Posts Tagged ‘emo’

Fargo Rock City: Part II – The Scene Kid Edition

Pokemon Cards: “I Choose You, Screamo Frontman”
By: Paul G. Atkinson IV

We all played Pokemon.  Well all my friends did.  I mean, it was fifth grade; Yo-Yos had just been banned from school – even during recess! – apparently someone had used one as a weapon, but anyway I digress, basically: we needed a new fad, and it became Pokemon.

Everyone I new became addicted, completely consumed by the Pokemon culture: not just by the cards, but by the television show, the videogames, and some even by the cheap t-shirts and Ash Ketchum imitation hats.

Eventually the fad died.

Breaking News: every fad dies.  I was luckily enough to cash out early, selling my holographic Charizard for $80 a few weeks before we all found another fire to throw our allowance money into.  It might have been WWF action figures.

High school came next and fads became more fashion based and I stopped paying attention to most anything but girls that were out of my league and blink-182 records.

There was not a chance in hell of me getting any girls, so I spent time getting more records, expanding from blink-182 to other pop punk bands: New Found Glory, Sum 41 ect… eventually horrible shit like Good Charlotte and Simple Plan popped up and I moved to the “emo” explosion.  I became completely consumed watching television shows on FUSE, buying literal tons of band merch, sporting the tightest jeans ect…


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I came across two incredibly vivid exploding head images that I thought worth sharing. Both play a splash of red over a black and white background, reminiscent of Frank Miller’s Sin City, and John Woo’s The Killer:

The first, from Threadless.com

The second, from Modblog.bmezine.com

I responded in a similar order to both images: recoil, fascination, shame, artistic appreciation. My first impulse is to argue that artistic representations of human-on-human violence are more acceptable than representations of self-harm. And after some consideration, I think this goes for the mediums as well: body modification outsiders are more critical of self-carved, self-pierced, or self-branded mods than of mods completed by a professional.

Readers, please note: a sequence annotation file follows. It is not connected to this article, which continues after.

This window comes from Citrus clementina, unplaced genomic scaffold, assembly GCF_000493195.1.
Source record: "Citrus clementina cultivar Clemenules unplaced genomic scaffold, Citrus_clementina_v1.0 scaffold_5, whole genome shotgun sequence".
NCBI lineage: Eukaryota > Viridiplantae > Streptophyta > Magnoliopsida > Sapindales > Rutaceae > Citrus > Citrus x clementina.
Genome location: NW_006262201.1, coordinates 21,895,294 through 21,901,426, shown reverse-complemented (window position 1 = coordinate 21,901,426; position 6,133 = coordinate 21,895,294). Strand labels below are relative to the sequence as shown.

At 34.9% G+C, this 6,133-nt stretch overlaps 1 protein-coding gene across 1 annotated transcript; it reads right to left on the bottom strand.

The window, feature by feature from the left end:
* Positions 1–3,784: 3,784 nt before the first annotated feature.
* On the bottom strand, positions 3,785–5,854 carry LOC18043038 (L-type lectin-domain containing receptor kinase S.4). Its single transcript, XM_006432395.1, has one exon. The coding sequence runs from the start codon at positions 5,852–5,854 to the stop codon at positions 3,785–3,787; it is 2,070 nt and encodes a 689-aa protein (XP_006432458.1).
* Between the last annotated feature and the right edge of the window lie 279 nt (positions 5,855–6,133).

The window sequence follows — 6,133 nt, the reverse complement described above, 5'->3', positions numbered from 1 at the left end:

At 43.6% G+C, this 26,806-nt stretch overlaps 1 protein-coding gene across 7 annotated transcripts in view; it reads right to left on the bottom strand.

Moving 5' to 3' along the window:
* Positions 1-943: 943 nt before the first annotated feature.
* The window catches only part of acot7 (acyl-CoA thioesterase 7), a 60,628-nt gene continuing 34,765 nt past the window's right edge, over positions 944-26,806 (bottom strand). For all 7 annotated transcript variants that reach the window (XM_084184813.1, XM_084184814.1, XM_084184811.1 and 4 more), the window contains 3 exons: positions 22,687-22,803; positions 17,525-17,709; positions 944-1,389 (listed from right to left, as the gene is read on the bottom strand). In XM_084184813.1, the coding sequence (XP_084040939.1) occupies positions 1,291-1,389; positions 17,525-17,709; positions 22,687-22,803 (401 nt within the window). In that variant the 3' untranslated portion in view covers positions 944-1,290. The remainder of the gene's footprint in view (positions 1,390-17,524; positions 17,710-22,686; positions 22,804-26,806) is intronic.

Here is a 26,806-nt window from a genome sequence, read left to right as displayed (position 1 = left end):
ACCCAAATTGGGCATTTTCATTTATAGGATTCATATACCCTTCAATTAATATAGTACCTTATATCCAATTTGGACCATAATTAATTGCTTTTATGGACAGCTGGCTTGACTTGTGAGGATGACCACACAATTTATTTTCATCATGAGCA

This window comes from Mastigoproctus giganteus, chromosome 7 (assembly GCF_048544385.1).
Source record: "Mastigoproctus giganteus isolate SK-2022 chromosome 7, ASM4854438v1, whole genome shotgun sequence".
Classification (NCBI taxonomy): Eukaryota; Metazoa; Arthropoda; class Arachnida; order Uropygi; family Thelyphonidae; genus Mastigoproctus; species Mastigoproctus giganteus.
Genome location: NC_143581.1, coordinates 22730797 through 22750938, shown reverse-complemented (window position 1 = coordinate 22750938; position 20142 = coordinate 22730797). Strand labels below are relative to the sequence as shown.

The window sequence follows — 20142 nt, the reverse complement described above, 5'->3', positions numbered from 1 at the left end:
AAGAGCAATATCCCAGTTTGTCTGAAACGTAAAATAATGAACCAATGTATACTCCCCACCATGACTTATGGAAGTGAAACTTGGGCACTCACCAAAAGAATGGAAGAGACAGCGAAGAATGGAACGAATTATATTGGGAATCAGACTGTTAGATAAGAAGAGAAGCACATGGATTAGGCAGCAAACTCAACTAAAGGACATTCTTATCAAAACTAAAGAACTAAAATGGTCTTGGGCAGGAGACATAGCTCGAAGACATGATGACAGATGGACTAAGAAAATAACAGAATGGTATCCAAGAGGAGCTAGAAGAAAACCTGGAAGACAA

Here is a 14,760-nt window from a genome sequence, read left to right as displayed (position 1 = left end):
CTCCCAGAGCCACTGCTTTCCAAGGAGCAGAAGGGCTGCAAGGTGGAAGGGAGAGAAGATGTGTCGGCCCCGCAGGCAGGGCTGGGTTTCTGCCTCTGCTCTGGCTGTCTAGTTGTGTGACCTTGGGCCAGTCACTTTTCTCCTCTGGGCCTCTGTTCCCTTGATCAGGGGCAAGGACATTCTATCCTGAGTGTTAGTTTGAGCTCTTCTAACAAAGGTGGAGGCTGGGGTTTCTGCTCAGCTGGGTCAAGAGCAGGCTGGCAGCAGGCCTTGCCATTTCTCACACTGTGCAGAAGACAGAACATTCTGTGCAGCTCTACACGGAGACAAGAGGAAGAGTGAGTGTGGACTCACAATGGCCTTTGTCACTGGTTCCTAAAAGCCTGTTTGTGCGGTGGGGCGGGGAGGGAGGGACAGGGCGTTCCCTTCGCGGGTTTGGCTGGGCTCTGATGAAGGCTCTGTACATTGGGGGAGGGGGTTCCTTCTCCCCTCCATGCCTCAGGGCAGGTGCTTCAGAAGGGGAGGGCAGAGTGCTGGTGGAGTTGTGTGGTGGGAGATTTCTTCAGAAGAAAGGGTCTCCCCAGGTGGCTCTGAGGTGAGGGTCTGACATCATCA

An anthropologist could probably lend a little more legitimacy to this idea, but I think that self-harm is more upsetting because it’s so unnatural. Discussions about “what a person is capable of” aside, we treat violent manifestations of our survival instinct–war, competition, domestic violence–as animalistic and natural. But self-harm is contrary to our evolution. That was the scariest part of The Happening, the idea that something could force us to deny our survivalist instincts. And at a higher, emotional level, perhaps we fear the absence of a culprit. We have not fear to fear, not external enemies to fear, not a figurative reflection, but ourselves: our own hands, our own arms, our own minds.

And a tangent: Something of which I was not aware when I acquired my first modification is that there is something to be said for the etiquette of display. The argument, “I don’t want to look at your trashy tattoos,” is an aggressive and dumbed-down, but nevertheless, legitimate critique of public v. private space. We have certain expectations about public space that transcend morality and/or culture quality.

Mainly, I suspect most people do not expect public images to elicit strong emotional responses. (Perhaps this is why film makers are able to re-frame rather mundane images as poignant and breath-taking, because we are not ready to lose our breath when driving to work, walking to lunch, picking up the kids etc., etc.) I wonder then, if aggressive images of suicide or assassination on a tee-shirt or in a tattoo violate cultural etiquette? (There is no question that they violate cultural norms, at least in communities where non-tattooed persons comprise a majority.)

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…well it might be in Russia if this shit passes:

Emo to be made illegal in Russia?

My Chemical Romance fans protest at the Daily Mail's London office“My Chemical Romance fans protest at the Daily Mail’s London office

New laws planned to stop ‘dangerous teen trends’

A new Russian law could make being an emo kid illegal in the eastern European country.

Legislation is currenting being formulated in Russia to heavily regulate emo websites and ban emo and goth dress style in schools and government buildings.

The new laws are apparently being driven by fears that these “dangerous teen trends” encourage depression and suicide.

The legislation was presented last month at a hearing held by the State Durma, where critics claimed that the “negative” emo culture encourages anti-social behaviour and glorifies suicide.

Emo kids were described as teenagers who wear black, have facial piercings and black hair with fringes that “cover half the face”, reports The Guardian

The weekend saw mass protests by Russian emo kids.

In Krasnoyarsk, Siberia, where laws are already being implemented, protestors in a march held signs saying “A Totalitarian State Encourages Stupidity”.

Dmitry Gilevich of Russian emo band MAIO stepped in backing the protests, saying: “Expressing psychological emotions is not forbidden by law.”

However, emo critics remain unconvinced.

Alexander Grishunin, an adviser to bill sponsor Yevgeny Yuryev, described a ban as necessary, stating: “This is the first step in the public discourse.”

The moves in Russia follow criticism of the genre in the UK earlier this year, which saw My Chemical Romance fans protesting at the offices of British newspaper The Daily Mail over their coverage which linked emo with suicide.”

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